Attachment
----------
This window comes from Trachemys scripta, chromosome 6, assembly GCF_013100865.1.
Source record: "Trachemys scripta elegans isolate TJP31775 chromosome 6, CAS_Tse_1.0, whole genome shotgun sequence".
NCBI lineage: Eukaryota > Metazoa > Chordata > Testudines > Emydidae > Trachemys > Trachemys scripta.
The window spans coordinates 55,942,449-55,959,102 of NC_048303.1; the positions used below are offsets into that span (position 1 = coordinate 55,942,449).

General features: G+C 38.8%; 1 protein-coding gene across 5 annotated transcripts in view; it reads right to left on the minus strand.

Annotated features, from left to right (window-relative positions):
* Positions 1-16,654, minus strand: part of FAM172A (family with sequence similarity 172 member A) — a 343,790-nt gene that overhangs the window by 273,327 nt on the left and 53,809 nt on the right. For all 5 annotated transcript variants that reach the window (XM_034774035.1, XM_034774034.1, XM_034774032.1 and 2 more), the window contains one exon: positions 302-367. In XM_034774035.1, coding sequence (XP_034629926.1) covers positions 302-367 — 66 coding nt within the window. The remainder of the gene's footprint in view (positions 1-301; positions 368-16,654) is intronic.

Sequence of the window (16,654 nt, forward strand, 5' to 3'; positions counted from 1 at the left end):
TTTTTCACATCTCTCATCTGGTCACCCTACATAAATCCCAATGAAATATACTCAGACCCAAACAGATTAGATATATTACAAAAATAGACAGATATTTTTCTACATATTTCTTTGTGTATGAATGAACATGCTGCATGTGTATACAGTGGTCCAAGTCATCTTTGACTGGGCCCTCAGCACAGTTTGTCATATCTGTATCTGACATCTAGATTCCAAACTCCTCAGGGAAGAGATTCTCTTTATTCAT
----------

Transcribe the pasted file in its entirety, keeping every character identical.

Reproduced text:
This window comes from Trachemys scripta, chromosome 6, assembly GCF_013100865.1.
Source record: "Trachemys scripta elegans isolate TJP31775 chromosome 6, CAS_Tse_1.0, whole genome shotgun sequence".
NCBI lineage: Eukaryota > Metazoa > Chordata > Testudines > Emydidae > Trachemys > Trachemys scripta.
The window spans coordinates 55,942,449-55,959,102 of NC_048303.1; the positions used below are offsets into that span (position 1 = coordinate 55,942,449).

General features: G+C 38.8%; 1 protein-coding gene across 5 annotated transcripts in view; it reads right to left on the minus strand.

Annotated features, from left to right (window-relative positions):
* Positions 1-16,654, minus strand: part of FAM172A (family with sequence similarity 172 member A) — a 343,790-nt gene that overhangs the window by 273,327 nt on the left and 53,809 nt on the right. For all 5 annotated transcript variants that reach the window (XM_034774035.1, XM_034774034.1, XM_034774032.1 and 2 more), the window contains one exon: positions 302-367. In XM_034774035.1, coding sequence (XP_034629926.1) covers positions 302-367 — 66 coding nt within the window. The remainder of the gene's footprint in view (positions 1-301; positions 368-16,654) is intronic.

Sequence of the window (16,654 nt, forward strand, 5' to 3'; positions counted from 1 at the left end):
TTTTTCACATCTCTCATCTGGTCACCCTACATAAATCCCAATGAAATATACTCAGACCCAAACAGATTAGATATATTACAAAAATAGACAGATATTTTTCTACATATTTCTTTGTGTATGAATGAACATGCTGCATGTGTATACAGTGGTCCAAGTCATCTTTGACTGGGCCCTCAGCACAGTTTGTCATATCTGTATCTGACATCTAGATTCCAAACTCCTCAGGGAAGAGATTCTCTTTATTCAT